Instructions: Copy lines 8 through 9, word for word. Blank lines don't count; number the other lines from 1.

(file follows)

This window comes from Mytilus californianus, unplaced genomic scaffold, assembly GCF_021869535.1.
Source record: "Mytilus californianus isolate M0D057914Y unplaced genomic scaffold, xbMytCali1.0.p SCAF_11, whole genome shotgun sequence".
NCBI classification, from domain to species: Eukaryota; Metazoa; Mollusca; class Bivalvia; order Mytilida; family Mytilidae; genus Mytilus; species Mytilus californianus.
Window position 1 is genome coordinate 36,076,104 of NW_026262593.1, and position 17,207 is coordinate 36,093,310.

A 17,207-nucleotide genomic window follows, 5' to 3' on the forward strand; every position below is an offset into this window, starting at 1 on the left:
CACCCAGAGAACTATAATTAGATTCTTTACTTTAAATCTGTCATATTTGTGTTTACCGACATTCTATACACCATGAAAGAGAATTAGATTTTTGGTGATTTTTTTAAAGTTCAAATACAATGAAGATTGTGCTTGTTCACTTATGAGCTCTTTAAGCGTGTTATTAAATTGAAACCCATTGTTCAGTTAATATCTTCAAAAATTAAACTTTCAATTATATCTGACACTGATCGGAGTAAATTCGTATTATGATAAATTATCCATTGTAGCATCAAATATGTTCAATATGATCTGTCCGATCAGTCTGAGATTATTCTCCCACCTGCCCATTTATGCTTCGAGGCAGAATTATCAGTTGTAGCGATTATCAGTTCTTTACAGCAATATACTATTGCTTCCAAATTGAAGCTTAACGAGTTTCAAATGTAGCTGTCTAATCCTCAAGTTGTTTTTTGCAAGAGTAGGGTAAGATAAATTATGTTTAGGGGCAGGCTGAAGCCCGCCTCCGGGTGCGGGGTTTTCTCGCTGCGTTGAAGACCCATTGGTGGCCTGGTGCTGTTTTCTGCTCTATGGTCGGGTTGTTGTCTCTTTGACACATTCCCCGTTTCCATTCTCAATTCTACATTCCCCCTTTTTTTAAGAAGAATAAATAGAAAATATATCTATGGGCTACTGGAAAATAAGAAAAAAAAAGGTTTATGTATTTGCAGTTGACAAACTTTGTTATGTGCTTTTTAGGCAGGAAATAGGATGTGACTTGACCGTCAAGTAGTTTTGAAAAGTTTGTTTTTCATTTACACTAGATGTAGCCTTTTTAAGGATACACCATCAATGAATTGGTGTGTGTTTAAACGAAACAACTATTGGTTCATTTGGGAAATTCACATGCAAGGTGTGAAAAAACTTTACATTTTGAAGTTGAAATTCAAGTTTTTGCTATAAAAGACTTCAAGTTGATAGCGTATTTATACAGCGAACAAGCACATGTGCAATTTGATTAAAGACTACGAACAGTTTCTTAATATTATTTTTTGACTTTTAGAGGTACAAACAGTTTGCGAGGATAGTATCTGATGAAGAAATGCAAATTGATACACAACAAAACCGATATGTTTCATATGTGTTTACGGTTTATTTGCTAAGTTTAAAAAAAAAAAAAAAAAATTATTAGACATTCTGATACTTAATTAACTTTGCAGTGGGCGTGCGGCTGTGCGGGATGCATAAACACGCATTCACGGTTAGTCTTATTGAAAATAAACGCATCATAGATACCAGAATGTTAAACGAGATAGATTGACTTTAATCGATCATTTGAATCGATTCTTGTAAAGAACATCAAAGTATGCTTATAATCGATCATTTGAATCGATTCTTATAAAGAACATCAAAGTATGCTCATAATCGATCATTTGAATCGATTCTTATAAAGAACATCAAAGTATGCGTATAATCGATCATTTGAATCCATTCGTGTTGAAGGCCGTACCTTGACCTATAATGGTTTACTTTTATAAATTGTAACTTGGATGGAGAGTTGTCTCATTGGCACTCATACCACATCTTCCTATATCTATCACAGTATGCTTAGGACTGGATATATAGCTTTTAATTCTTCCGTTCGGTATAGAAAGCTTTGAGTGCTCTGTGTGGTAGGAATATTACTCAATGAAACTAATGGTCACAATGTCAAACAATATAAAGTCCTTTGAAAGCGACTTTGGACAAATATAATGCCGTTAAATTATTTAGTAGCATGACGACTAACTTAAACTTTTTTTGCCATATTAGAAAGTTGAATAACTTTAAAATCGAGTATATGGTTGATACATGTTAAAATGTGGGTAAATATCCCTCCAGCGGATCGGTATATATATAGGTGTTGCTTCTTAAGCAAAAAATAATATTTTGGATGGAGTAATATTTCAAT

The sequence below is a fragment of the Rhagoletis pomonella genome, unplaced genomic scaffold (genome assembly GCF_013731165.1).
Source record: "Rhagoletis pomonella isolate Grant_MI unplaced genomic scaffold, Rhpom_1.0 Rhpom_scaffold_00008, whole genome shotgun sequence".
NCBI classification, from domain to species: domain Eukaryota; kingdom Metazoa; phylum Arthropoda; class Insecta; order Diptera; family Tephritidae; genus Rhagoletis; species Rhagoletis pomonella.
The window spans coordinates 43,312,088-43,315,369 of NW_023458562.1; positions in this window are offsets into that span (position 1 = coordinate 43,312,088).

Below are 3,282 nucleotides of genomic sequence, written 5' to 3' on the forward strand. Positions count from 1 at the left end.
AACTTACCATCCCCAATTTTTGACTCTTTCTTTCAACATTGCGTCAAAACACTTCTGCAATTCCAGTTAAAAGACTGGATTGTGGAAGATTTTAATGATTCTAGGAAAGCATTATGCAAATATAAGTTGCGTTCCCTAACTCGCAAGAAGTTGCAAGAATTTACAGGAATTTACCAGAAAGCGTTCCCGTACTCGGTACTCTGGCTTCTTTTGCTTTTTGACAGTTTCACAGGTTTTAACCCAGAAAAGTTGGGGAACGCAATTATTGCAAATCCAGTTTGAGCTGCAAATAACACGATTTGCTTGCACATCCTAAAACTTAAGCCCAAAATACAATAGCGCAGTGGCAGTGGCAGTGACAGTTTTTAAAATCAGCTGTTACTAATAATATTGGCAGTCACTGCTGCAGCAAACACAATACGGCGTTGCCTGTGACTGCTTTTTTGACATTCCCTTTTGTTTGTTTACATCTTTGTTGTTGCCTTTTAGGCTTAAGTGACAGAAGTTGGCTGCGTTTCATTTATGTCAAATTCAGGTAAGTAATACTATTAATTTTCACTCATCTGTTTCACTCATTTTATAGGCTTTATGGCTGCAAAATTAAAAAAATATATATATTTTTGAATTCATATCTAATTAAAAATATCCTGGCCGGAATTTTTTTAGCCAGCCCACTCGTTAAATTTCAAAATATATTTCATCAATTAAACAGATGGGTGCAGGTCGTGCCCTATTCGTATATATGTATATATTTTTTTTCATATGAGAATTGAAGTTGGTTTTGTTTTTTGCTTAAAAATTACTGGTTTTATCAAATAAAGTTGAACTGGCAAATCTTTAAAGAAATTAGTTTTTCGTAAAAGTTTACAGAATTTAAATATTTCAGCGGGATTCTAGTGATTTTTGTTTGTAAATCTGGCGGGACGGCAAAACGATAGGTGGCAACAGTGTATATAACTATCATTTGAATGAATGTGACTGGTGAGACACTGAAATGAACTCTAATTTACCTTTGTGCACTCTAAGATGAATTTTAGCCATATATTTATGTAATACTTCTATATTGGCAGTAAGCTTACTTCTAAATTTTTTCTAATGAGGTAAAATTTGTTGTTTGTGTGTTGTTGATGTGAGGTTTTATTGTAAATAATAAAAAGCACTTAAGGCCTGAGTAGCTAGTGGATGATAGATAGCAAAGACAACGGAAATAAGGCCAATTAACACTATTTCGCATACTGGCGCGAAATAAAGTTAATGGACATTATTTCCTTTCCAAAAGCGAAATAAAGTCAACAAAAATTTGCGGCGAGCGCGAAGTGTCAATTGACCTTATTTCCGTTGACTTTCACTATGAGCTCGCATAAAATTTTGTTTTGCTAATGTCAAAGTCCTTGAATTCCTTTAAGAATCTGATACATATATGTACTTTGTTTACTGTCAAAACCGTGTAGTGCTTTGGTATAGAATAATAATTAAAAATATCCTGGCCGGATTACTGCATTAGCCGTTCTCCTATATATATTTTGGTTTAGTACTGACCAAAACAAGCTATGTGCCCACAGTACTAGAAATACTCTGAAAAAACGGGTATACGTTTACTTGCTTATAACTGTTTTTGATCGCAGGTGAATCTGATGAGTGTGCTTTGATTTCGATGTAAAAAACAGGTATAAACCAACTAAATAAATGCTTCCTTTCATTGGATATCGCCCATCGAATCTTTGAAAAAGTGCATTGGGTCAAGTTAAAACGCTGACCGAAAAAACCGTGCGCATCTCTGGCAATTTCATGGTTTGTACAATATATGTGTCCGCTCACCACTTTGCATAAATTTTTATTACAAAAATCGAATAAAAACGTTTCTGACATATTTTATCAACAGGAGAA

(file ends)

Source record: "Rhagoletis pomonella isolate Grant_MI unplaced genomic scaffold, Rhpom_1.0 Rhpom_scaffold_00008, whole genome shotgun sequence".
NCBI classification, from domain to species: domain Eukaryota; kingdom Metazoa; phylum Arthropoda; class Insecta; order Diptera; family Tephritidae; genus Rhagoletis; species Rhagoletis pomonella.